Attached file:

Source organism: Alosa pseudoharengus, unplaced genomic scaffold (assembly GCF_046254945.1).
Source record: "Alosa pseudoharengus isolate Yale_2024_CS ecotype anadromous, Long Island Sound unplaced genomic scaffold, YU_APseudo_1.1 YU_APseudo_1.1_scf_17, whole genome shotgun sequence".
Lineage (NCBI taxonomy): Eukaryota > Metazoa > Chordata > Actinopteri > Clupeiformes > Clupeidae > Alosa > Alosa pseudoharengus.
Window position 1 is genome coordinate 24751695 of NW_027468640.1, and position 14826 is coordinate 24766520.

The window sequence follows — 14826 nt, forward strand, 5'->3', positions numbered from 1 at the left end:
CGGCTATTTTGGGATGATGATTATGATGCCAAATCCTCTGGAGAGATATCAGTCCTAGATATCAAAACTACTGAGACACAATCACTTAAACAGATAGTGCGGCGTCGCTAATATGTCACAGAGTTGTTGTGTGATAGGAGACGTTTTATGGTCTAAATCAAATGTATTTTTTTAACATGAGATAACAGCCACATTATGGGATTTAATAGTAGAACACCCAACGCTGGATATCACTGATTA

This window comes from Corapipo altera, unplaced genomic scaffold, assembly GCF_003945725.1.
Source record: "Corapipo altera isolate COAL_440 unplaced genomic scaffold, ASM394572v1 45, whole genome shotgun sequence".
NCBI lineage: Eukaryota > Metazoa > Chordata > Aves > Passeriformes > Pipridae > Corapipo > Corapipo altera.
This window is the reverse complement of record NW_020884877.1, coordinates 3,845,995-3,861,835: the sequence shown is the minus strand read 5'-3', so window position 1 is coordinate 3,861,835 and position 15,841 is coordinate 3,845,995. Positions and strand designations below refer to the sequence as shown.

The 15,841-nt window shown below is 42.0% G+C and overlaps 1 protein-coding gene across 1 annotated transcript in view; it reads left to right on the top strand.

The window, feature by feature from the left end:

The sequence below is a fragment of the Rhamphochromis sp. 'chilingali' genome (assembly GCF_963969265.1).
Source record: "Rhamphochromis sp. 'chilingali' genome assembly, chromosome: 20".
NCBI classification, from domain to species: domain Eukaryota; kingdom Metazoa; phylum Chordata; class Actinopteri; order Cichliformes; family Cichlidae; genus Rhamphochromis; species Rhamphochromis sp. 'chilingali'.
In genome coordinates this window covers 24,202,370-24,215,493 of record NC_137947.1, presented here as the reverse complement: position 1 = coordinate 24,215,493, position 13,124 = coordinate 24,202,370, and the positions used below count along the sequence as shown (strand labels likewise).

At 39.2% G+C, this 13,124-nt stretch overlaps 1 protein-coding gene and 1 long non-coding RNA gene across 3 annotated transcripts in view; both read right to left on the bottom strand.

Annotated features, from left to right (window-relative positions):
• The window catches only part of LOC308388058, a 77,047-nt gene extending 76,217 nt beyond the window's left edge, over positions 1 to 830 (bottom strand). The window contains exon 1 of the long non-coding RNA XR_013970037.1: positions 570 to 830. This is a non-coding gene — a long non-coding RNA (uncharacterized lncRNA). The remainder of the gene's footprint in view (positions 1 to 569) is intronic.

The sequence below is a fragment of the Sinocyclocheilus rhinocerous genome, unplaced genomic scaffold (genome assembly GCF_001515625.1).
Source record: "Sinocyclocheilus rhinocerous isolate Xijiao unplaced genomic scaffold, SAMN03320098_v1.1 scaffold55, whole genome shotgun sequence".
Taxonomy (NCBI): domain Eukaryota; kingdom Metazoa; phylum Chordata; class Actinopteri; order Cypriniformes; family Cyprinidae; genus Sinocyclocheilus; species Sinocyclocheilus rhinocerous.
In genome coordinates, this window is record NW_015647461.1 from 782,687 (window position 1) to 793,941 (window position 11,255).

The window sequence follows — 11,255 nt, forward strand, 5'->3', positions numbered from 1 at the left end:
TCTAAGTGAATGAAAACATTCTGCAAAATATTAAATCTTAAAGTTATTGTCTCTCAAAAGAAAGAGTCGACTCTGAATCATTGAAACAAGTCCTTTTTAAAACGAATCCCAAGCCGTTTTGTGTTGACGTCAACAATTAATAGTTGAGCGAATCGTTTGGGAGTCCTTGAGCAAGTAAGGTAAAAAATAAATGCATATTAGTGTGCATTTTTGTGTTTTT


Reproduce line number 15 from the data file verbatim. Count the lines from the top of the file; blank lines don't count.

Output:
NCBI classification, from domain to species: domain Eukaryota; kingdom Metazoa; phylum Chordata; class Actinopteri; order Cichliformes; family Cichlidae; genus Rhamphochromis; species Rhamphochromis sp. 'chilingali'.